Caitlin Scarano and Megan Perra
In our ITOC collaboration, Megan Perra and I are drawn to themes of ecology and relationality, by which I mean how we are in relation with other humans, non-human beings, and the ecosystems we inhabit. We joined the In a Time of Change: Boreal Forest Stories program because we’re interested in the ways poetry and visual art can engage with scientific research and make it more accessible.
In 2021, Megan and I had the privilege of speaking with a wolf biologist, Bridget Borg, at Denali National Park. We spoke with this biologist about the Park’s current packs and where their territories overlap and collide with humans, and human activities like hunting and trapping, in and around the Park. When we asked the biologist about which individual wolves stick out in her memory, she told us about Wolf 1202, former matriarch of the Riley Creek Pack.
For this project, titled “Wolf 1202,” Megan Perra and I are researching the life and death of a specific wolf—the recently deceased matriarch of the Riley Creek Pack in Denali National Park. Through this project, we hope to use Wolf 1202 as a case study that transcends stereotypes and the vilification and extreme representations of wolves to show the ambiguity and complexity of them—the intricacies of their social lives (packs are essentially family units), as well as the richness of their individual lives.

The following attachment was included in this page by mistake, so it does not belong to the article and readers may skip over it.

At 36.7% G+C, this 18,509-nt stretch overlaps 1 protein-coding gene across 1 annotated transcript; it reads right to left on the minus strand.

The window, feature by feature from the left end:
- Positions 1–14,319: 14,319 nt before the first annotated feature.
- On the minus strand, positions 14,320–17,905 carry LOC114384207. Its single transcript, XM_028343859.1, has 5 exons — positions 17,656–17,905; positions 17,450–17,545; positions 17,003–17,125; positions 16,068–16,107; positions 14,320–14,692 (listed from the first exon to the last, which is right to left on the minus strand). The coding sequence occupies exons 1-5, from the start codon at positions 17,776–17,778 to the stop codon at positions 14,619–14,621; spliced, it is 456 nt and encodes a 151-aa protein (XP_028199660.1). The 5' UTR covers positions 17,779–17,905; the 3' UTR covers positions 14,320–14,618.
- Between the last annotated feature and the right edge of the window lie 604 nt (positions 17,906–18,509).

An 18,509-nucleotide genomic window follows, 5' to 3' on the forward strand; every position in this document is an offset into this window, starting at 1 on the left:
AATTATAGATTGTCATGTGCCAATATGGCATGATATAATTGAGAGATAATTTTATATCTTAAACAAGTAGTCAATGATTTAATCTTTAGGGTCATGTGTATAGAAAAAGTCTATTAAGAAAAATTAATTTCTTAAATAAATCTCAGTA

Originally from Southside Virginia, Caitlin Scarano is a writer based in Bellingham, Washington. She holds a PhD from the University of Wisconsin-Milwaukee and an MFA from the University of Alaska Fairbanks. Her second full length collection of poems, The Necessity of Wildfire, was selected by Ada Limón as the winner of the Wren Poetry Prize and released in April 2022. Caitlin is a member of the Washington Wolf Advisory Group. She was selected as a participant in the NSF’s Antarctic Artists & Writers Program and spent November 2018 in McMurdo Station in Antarctica. You can find her at caitlinscarano.com
Megan Perra is a wildlife biologist and visual artist working primarily in painting and printmaking. She has attended artist residencies in Iceland, Alaska and the Faroe Islands and her prints have been exhibited internationally. She recently completed her MSc at the University of Alaska Fairbanks, and is pursuing a PhD studying caribou at the State University of New York College of Environmental Sciences Forestry.